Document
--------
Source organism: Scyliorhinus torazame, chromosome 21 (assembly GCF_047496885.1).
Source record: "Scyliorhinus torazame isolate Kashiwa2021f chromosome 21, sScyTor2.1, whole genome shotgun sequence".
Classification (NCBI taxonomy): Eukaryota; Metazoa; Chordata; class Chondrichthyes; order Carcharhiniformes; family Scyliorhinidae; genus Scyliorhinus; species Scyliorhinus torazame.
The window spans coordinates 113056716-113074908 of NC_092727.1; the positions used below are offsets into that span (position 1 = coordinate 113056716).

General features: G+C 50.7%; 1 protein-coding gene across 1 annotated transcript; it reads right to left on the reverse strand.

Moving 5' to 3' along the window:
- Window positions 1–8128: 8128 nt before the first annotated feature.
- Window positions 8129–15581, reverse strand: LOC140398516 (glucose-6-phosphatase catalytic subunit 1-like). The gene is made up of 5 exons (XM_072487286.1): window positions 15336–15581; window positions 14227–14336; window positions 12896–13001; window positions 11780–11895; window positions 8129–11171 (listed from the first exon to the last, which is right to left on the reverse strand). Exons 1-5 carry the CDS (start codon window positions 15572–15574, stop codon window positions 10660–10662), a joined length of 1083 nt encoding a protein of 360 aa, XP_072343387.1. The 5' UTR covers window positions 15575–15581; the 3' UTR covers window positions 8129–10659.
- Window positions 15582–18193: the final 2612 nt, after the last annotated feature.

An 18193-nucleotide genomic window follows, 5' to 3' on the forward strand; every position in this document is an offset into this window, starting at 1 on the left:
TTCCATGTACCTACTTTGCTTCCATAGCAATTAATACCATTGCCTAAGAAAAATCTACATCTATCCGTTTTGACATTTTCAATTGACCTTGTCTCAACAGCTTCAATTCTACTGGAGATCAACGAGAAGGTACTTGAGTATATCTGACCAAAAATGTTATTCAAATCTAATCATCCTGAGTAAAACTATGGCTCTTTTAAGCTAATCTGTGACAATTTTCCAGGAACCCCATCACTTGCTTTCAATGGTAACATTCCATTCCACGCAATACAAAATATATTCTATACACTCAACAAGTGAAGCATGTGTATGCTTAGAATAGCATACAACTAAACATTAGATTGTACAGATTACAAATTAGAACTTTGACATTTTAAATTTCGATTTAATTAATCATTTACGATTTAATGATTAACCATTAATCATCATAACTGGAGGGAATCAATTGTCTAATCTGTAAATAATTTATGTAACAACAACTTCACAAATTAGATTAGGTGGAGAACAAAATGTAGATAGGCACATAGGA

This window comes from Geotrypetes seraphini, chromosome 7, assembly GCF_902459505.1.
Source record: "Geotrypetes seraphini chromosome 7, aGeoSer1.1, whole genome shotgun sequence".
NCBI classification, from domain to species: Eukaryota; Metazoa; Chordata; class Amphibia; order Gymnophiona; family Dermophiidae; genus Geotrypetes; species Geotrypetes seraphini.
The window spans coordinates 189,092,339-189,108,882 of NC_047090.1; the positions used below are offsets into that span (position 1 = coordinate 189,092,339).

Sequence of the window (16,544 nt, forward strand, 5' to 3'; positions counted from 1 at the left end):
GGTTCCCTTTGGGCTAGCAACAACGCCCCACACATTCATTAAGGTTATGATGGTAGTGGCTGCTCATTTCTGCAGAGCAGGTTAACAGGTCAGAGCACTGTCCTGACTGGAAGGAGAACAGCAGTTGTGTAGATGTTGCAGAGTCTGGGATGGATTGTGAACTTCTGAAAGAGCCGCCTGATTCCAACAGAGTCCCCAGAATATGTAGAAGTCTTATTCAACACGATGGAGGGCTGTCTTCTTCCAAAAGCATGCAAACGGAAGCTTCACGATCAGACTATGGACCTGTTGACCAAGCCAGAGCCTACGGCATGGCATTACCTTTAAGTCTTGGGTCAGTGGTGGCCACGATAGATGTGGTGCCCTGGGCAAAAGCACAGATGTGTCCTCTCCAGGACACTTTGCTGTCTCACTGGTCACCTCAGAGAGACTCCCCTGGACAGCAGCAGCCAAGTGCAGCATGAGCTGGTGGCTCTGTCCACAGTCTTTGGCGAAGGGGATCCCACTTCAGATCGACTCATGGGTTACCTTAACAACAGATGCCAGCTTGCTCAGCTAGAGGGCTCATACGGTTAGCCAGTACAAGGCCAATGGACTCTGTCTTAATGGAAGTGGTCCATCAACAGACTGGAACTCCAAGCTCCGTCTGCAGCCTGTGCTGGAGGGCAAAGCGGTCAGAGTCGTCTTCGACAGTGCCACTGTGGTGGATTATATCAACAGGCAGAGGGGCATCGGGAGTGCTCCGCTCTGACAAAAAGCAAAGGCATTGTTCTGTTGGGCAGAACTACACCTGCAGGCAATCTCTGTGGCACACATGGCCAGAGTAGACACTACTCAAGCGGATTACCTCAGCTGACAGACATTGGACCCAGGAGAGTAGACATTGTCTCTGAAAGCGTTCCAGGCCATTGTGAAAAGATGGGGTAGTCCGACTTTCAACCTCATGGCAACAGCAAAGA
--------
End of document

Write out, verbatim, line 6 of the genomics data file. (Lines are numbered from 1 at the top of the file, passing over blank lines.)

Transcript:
Moving 5' to 3' along the window: